The latest edition of this classic guide details how to understand and resolve a broad array of human-wildlife conflicts.
This new edition of Human-Wildlife Conflict Management updates our understanding of the human dimensions, as well as biological and ecological concepts, underlying human-wildlife conflicts. While it provides wildlife professionals and students with the knowledge and adaptive management strategies to resolve such conflicts, it uniquely explores negative interactions with a wide range of wildlife taxa beyond those typically covered in traditional wildlife damage management, including invasive plants, invertebrates, and fish.
Designed to help students and natural resource practitioners gain a deeper understanding of how to successfully avoid and resolve conflict between humans and wildlife, it is informed by author Russell F. Reidinger's decades of teaching students and professionals how to anticipate and manage human-wildlife conflicts, as well as his experience leading a national research program devoted to this work.
The book covers important human-wildlife topics such as:
- individual-, population-, and ecosystem-level effects
- survey techniques
- management methods
- human dimensions
- economic issues
- legal and political aspects
- damage management strategies
Featuring explanations of important terminology and pertinent biological and ecological concepts, Reidinger also shares the latest research, provides a plethora of real-world examples, and includes suggestions for additional resources.
Part I: Overview
Chapter 1. Introduction
Chapter 2. History
Chapter 3. Resources
Part II: Biological and ecological concepts
Chapter 4. Organismic and species systems
Chapter 5. Populations
Chapter 6. Communities, ecosystems, and landscapes
Part III: Surveys of conflicts
Chapter 7. Global conflicts: Endemic and Invasive Species
Chapter 8. North American conflicts
Chapter 9. Wildlife diseases and zoonoses
Part IV: Methods
Chapter 10. Physical methods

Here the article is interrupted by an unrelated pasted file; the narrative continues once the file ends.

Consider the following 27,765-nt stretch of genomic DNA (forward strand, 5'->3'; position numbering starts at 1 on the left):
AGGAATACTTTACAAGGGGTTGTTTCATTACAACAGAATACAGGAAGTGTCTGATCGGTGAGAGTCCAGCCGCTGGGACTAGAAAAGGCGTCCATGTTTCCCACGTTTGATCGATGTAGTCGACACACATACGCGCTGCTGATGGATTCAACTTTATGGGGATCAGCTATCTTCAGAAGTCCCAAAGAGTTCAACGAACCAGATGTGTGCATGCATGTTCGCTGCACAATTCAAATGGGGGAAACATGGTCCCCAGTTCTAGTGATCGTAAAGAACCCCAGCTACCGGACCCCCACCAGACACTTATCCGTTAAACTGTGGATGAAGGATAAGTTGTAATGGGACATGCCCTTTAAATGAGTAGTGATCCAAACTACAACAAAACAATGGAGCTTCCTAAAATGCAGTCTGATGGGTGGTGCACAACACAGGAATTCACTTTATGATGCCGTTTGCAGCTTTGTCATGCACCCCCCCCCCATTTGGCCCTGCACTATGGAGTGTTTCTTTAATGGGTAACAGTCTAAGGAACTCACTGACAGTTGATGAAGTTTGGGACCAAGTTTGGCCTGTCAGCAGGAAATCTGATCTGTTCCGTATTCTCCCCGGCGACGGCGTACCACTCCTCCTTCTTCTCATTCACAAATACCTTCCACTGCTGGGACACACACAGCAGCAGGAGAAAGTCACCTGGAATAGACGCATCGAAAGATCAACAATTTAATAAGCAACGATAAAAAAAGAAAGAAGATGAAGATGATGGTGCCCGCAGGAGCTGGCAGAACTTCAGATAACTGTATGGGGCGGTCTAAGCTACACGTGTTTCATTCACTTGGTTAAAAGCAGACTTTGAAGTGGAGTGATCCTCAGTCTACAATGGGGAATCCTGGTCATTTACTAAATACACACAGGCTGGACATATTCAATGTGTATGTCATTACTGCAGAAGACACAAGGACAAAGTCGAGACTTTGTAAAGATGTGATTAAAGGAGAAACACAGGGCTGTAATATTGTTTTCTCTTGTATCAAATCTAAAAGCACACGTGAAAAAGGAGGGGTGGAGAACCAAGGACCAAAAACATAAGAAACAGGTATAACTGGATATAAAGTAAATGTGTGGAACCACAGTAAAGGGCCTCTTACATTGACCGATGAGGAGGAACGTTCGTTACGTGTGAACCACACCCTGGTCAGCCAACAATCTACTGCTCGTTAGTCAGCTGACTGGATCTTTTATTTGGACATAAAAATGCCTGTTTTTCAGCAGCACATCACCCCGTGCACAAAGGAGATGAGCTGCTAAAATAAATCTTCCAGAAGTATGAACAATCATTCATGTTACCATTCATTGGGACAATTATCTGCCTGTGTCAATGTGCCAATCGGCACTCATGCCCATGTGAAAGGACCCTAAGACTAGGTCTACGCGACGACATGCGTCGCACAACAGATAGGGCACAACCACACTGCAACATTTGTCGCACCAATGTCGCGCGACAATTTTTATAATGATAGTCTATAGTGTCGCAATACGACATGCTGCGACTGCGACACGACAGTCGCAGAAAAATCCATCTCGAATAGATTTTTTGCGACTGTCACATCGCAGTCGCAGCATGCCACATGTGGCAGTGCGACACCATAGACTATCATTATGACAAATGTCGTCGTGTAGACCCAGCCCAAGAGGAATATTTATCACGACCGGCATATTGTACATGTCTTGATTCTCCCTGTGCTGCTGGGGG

Chapter 11. Chemical methods
Chapter 12. Biological methods
Part V: Human dimensions
Chapter 13. Economic dimensions
Chapter 14. Human perceptions and responses
Chapter 15. Politics and public policy
Part VI: Strategies and the future
Chapter16. Operational procedures and strategies
Chapter 17. Future directions
Russell F. Reidinger, Jr. (Columbia, MO), PhD, is an affiliate associate professor at Colorado State University. He is a former researcher and Director of the United States Department of Agriculture's National Wildlife Research Center, the nation's only research centre devoted strictly to the study and resolution of human-wildlife conflicts.
Reviews of the first edition:
"If you want a bird's eye view of a complex subject from an academically rigorous point of view, then this book is for you. Teachers of wildlife damage management especially should consider using this text for their classes."
– Stephen M. Vantassel – Wildlife Control Consultants, LLC
"This book is a significant contribution to the wildlife management and conservation literature [...] This book will be a solid foundation for a course on this important discipline [...] The well-written, comprehensive text, numerous illustrations, tables and boxes, summaries, and end-of-chapter questions make a professor's job easy. Highly recommended."
"Should become a well-used and standard text for WDM students and practitioners."
– Travis L. DeVault – Human Wildlife Interactions